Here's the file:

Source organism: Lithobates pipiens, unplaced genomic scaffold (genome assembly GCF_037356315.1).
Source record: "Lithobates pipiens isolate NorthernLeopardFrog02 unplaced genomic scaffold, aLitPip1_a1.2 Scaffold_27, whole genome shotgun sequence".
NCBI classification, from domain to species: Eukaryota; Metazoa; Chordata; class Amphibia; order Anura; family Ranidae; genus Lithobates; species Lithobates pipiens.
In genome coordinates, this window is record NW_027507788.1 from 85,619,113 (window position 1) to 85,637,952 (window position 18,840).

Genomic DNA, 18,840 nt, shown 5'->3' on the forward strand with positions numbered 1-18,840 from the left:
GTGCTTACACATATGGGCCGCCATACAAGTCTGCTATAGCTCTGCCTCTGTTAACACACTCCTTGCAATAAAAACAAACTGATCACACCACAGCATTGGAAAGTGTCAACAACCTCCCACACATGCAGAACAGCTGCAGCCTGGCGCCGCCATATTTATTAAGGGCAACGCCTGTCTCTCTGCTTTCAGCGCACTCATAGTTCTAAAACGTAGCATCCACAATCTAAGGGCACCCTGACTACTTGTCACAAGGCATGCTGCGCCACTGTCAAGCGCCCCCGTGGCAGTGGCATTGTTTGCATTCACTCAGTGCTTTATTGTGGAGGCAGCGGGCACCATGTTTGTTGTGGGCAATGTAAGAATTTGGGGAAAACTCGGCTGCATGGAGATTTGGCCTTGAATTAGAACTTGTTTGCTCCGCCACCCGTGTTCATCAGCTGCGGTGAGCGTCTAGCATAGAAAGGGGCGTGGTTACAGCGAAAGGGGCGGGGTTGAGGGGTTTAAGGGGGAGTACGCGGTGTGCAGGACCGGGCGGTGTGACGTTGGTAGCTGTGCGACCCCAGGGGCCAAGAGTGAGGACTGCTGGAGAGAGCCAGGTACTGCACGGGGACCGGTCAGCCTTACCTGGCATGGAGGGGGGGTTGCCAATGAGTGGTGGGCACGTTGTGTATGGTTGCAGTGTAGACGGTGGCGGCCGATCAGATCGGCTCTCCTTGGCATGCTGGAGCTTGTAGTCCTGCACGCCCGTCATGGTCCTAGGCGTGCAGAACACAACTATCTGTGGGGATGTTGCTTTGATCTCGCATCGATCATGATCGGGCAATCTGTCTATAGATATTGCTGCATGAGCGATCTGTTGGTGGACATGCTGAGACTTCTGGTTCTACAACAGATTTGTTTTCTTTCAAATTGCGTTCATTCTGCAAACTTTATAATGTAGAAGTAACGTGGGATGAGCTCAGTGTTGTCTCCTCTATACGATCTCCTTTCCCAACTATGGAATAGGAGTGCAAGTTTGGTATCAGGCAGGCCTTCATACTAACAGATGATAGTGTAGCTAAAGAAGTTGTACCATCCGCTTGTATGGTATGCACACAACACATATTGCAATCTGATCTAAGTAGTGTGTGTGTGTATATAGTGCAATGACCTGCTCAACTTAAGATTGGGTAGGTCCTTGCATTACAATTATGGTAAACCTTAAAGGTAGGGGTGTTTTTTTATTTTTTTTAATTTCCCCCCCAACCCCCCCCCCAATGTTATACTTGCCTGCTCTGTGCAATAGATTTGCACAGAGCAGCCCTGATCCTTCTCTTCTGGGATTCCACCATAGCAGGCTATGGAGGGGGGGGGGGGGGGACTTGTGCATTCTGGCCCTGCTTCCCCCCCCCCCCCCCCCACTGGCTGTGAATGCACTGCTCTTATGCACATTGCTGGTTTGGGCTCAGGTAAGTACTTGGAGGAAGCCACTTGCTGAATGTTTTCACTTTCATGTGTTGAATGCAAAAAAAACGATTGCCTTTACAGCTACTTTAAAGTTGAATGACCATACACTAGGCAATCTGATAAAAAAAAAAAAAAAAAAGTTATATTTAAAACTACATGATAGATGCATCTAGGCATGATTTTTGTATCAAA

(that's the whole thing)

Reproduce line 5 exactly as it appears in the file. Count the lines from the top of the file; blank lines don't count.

Genomic DNA, 18,840 nt, shown 5'->3' on the forward strand with positions numbered 1-18,840 from the left: